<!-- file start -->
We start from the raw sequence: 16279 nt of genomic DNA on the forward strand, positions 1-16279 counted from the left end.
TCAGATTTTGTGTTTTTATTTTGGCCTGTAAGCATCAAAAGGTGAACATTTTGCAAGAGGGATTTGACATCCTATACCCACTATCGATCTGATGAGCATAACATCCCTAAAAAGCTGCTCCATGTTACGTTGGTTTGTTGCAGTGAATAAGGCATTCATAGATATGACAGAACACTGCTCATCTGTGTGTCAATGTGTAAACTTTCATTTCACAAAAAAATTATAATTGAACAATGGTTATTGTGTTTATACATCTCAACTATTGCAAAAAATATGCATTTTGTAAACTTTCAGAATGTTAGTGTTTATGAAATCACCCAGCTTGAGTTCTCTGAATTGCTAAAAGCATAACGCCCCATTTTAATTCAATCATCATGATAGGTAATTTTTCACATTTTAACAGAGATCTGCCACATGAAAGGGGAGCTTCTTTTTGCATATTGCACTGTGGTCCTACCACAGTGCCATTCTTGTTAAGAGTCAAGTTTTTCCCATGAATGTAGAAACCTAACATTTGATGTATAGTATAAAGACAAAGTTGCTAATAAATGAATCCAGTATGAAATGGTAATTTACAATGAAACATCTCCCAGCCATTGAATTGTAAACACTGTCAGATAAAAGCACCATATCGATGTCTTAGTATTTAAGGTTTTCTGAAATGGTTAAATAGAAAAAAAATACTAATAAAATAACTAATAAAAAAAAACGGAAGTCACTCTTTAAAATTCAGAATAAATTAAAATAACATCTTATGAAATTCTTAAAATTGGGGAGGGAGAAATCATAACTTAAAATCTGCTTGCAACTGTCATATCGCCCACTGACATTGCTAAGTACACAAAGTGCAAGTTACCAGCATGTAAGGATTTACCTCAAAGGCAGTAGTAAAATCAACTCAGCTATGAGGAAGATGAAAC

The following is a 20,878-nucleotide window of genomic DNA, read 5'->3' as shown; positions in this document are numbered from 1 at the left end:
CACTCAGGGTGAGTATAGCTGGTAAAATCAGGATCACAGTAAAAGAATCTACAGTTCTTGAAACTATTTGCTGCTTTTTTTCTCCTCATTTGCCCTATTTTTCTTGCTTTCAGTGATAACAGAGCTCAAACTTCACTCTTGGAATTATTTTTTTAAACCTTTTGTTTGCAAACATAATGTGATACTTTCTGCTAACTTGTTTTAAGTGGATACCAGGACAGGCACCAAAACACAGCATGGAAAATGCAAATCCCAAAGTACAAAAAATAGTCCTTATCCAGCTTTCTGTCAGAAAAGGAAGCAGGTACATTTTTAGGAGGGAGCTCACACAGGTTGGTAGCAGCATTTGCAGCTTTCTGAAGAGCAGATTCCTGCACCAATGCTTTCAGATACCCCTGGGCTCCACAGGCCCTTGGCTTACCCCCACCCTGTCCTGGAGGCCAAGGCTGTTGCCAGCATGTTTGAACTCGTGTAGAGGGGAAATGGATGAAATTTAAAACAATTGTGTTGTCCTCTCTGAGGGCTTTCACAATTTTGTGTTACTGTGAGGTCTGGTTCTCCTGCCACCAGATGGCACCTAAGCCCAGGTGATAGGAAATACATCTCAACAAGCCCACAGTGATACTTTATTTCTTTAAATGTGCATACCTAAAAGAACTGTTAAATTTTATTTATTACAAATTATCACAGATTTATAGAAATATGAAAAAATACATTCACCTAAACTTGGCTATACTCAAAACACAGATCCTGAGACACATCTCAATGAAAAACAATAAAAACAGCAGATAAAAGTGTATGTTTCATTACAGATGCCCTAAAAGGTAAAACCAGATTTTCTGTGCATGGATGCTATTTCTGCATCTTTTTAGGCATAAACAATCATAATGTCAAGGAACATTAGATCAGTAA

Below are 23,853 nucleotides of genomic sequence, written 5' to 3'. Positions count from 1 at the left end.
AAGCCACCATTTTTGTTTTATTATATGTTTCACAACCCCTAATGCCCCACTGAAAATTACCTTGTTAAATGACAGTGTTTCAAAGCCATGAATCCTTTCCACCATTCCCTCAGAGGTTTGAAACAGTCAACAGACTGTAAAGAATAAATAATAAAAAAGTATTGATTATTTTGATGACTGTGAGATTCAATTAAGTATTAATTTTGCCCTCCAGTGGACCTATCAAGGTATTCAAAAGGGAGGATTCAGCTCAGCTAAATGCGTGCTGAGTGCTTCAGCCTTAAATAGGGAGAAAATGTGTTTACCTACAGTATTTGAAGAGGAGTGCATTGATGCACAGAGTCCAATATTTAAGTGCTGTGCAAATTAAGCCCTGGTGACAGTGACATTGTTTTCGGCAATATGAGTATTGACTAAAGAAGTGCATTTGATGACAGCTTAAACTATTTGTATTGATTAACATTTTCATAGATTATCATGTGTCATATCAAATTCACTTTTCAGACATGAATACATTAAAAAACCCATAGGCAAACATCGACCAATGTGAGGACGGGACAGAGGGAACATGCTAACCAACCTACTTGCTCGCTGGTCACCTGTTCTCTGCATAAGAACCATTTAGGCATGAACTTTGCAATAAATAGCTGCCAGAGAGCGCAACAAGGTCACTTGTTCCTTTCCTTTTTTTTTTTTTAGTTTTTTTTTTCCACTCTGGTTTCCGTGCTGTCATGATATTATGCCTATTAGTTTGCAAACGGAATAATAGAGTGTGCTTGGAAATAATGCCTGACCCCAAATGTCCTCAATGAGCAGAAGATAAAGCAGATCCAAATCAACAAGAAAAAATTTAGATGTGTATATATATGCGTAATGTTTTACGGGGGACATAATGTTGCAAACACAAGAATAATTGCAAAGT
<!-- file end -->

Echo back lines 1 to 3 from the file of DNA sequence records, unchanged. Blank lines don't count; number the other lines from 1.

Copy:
We start from the raw sequence: 16279 nt of genomic DNA on the forward strand, positions 1-16279 counted from the left end.
TCAGATTTTGTGTTTTTATTTTGGCCTGTAAGCATCAAAAGGTGAACATTTTGCAAGAGGGATTTGACATCCTATACCCACTATCGATCTGATGAGCATAACATCCCTAAAAAGCTGCTCCATGTTACGTTGGTTTGTTGCAGTGAATAAGGCATTCATAGATATGACAGAACACTGCTCATCTGTGTGTCAATGTGTAAACTTTCATTTCACAAAAAAATTATAATTGAACAATGGTTATTGTGTTTATACATCTCAACTATTGCAAAAAATATGCATTTTGTAAACTTTCAGAATGTTAGTGTTTATGAAATCACCCAGCTTGAGTTCTCTGAATTGCTAAAAGCATAACGCCCCATTTTAATTCAATCATCATGATAGGTAATTTTTCACATTTTAACAGAGATCTGCCACATGAAAGGGGAGCTTCTTTTTGCATATTGCACTGTGGTCCTACCACAGTGCCATTCTTGTTAAGAGTCAAGTTTTTCCCATGAATGTAGAAACCTAACATTTGATGTATAGTATAAAGACAAAGTTGCTAATAAATGAATCCAGTATGAAATGGTAATTTACAATGAAACATCTCCCAGCCATTGAATTGTAAACACTGTCAGATAAAAGCACCATATCGATGTCTTAGTATTTAAGGTTTTCTGAAATGGTTAAATAGAAAAAAAATACTAATAAAATAACTAATAAAAAAAAACGGAAGTCACTCTTTAAAATTCAGAATAAATTAAAATAACATCTTATGAAATTCTTAAAATTGGGGAGGGAGAAATCATAACTTAAAATCTGCTTGCAACTGTCATATCGCCCACTGACATTGCTAAGTACACAAAGTGCAAGTTACCAGCATGTAAGGATTTACCTCAAAGGCAGTAGTAAAATCAACTCAGCTATGAGGAAGATGAAAC

The following is a 20,878-nucleotide window of genomic DNA, read 5'->3' as shown; positions in this document are numbered from 1 at the left end: